Among the Janeites, Deborah Yaffe
Our Houston-area chapter of the Jane Austen Society of North America (JASNA) is discussing this book at our monthly meeting on Saturday. The author will even join us for a brief chat via Skype. When the book was first suggested, there was some talk of a chapter focusing on a well-known Texas Janeite, who attends the annual conferences in elaborate Regency outfits. In fact, she travels to and from the conferences in costume, even on airplanes. From that, and from the cover of the book (which you can see here), I thought it might be a satirical look at the eccentricities and excesses of Jane Austen's fans.
Instead, from the first page Deborah Yaffe establishes herself as one of us. And not just as a Janeite; she was from a child the kind of compulsive reader that I think many of us were and still are, though she was reading Trollope and Thackeray when I was still reading Laura Ingalls Wilder and Nancy Drew. She was a Janeite long before Colin Firth and his wet shirt in the 1995 BBC Pride and Prejudice created legions of new fans almost overnight. (I may be the only Jane Austen fan on the planet who has not seen that Pride and Prejudice, and I admit to a slight prejudice against the "wet-shirt Darcy" obsessives. I have gotten some nasty looks when I point out that the scene doesn't actually take place in the story Austen wrote.)
Recognizing the global "Austen phenomenon" that took off in the mid-1990s, Yaffe "set out to examine Janeite obsessiveness from the inside, and maybe to figure out along the way what kind of Janeite I was myself." She states that her book is "a work of journalism, not a scholarly study of Jane Austen appreciation . . ." It is based on interviews with a range of Austenites, primarily in North America, but also on her own experiences as a fan. In the interests of research, she ordered a custom-made Regency gown, and a corset to go under it. She traveled to England with a JASNA tour, and she attended the 2011 annual general meeting in Fort Worth. She immersed herself in fan fiction, modern continuations and sequels (something that has never, ever appealed to me). One chapter focuses on Sandy Lerner, the American millionaire, co-founder of Cisco, who funded the restoration of Chawton House and the establishment of a research library focused on women writers of the 17th and 18th centuries. Other chapters discuss Janeites on-line, the founding of JASNA, and teaching Austen in colleges and universities, among other topics.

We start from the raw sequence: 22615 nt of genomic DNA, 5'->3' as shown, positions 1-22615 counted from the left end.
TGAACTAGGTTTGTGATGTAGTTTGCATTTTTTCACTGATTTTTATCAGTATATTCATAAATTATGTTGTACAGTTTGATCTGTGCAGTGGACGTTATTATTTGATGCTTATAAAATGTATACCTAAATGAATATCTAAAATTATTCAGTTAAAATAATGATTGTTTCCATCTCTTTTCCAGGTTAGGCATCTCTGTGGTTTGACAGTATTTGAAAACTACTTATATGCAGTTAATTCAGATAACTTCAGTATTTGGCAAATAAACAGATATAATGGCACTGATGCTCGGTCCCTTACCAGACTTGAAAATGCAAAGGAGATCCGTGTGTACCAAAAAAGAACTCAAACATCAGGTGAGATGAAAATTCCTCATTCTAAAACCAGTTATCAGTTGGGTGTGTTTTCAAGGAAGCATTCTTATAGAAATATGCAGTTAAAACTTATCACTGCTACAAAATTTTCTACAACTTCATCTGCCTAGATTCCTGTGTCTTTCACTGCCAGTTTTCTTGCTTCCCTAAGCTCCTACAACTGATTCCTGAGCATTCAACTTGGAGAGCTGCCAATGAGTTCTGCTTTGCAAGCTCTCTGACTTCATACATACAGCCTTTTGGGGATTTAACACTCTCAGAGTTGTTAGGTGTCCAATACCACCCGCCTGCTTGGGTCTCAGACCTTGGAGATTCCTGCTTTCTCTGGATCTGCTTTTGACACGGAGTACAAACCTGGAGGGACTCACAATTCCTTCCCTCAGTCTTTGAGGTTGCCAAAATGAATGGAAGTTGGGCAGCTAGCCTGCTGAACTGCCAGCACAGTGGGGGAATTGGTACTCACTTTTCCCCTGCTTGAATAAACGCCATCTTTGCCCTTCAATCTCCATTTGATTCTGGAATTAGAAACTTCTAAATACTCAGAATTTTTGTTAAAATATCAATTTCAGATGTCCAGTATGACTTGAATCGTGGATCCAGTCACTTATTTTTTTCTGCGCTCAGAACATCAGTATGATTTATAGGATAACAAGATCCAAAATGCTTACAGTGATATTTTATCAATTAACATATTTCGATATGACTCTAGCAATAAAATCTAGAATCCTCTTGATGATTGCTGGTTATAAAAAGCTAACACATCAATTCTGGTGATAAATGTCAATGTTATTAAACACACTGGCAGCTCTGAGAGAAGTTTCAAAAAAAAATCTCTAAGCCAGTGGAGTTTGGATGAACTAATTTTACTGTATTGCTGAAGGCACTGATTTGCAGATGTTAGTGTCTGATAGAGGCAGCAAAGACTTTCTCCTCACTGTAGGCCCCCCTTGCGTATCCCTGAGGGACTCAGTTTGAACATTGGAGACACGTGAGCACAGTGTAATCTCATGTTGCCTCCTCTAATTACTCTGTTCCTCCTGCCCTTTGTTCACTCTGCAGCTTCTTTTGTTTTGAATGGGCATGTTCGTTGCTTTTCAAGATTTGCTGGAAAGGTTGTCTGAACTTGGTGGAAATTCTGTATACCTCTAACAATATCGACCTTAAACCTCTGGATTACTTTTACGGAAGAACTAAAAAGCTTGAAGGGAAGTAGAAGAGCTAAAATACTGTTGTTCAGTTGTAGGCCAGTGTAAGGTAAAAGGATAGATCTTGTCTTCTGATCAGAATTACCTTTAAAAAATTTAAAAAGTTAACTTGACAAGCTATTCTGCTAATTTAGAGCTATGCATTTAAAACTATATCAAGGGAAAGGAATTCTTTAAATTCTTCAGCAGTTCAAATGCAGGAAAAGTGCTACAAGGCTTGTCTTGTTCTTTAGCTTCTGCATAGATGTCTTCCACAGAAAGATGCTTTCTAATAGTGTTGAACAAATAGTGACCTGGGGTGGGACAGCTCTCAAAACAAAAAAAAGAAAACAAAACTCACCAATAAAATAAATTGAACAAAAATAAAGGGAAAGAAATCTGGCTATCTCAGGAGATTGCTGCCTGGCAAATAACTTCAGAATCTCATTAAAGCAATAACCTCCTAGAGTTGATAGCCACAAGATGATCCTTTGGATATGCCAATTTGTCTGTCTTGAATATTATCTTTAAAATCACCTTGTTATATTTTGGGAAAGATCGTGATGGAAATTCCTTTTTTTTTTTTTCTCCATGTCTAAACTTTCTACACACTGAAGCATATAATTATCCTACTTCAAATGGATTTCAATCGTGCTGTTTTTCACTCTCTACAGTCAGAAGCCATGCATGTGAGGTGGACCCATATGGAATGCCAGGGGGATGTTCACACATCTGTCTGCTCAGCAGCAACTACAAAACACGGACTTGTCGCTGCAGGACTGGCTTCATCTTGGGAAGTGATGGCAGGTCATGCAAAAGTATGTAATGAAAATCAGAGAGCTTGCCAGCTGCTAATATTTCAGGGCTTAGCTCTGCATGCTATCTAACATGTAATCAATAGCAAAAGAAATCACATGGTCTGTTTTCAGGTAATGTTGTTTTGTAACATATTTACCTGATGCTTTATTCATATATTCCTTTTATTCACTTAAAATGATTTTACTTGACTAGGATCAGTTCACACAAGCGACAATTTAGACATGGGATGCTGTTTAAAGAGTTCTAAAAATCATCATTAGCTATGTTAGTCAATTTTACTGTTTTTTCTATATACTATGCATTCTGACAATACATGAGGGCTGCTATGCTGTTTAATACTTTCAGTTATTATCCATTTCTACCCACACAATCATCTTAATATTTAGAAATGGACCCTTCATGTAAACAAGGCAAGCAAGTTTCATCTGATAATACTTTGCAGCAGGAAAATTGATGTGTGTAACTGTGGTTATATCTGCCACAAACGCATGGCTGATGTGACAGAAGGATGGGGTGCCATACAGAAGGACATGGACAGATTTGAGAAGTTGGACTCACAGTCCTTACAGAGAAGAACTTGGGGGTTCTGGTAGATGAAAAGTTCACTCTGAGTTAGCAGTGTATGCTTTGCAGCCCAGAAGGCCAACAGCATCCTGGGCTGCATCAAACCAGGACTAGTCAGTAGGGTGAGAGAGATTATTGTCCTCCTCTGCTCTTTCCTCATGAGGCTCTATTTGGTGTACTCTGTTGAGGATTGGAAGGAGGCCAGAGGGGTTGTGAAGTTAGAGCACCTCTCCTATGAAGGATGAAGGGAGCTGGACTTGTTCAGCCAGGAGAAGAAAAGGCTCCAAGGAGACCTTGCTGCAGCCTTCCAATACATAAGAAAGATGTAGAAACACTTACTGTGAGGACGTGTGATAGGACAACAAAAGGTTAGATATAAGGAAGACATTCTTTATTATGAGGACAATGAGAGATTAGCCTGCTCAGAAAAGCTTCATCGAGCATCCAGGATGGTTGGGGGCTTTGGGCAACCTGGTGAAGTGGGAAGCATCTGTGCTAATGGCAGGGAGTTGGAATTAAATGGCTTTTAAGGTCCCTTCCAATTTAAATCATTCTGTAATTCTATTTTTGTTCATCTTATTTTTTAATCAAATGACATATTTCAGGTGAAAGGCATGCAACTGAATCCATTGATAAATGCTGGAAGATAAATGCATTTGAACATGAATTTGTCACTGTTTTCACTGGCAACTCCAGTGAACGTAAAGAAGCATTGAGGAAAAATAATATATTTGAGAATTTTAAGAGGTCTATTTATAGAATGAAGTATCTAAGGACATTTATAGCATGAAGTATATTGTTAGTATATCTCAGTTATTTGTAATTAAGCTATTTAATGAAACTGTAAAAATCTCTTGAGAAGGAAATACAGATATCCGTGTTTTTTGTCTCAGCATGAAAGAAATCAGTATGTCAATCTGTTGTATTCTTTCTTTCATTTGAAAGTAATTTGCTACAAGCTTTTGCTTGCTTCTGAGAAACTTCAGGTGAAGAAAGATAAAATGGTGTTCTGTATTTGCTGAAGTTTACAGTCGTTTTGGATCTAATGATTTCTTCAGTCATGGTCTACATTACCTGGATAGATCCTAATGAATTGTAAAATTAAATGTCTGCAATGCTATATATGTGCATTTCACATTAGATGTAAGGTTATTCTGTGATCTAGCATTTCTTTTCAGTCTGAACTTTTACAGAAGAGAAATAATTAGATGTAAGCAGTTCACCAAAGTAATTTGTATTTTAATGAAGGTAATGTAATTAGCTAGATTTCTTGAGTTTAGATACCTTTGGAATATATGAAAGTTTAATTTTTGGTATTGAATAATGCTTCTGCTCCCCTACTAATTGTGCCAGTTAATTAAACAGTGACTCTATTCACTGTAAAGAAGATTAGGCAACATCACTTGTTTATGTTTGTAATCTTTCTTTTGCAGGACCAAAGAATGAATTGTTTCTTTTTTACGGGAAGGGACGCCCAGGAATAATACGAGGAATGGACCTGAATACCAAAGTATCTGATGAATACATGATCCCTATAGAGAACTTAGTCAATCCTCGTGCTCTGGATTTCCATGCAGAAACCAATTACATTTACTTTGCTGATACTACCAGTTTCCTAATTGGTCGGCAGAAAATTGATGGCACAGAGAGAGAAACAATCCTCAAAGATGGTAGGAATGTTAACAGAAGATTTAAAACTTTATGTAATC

Yaffe defines a Janeite as someone who enjoys and engages with Jane Austen's work. As she points out more than once, there are many different ways of appreciating and enjoying Austen. I count myself a Janeite of long-standing. As I've mentioned elsewhere, I was introduced to Austen's work by the 1980 BBC Pride and Prejudice. I've read and re-read her novels for many years, and I've gone on to read about her life and the world in which she lived. I now have about three times as many books about Austen as by Austen. I've visited Bath and Chawton and Winchester. I've enjoyed meeting other Janeites through JASNA, as well as through the Yahoo Janeites group (which features in Yaffe's book). I'd like to attend the annual meeting one day. But I am a book-based Janeite, who prefers not to see the films. (I made an exception for the Ciaran Hinds-Amanda Root Persuasion; the book is still better). And I don't think I'll be buying a Regency dress.
This was an interesting and entertaining exploration of "the world of Jane Austen fandom," as the subtitle says, and I am looking forward to discussing it with the Houston Janeites.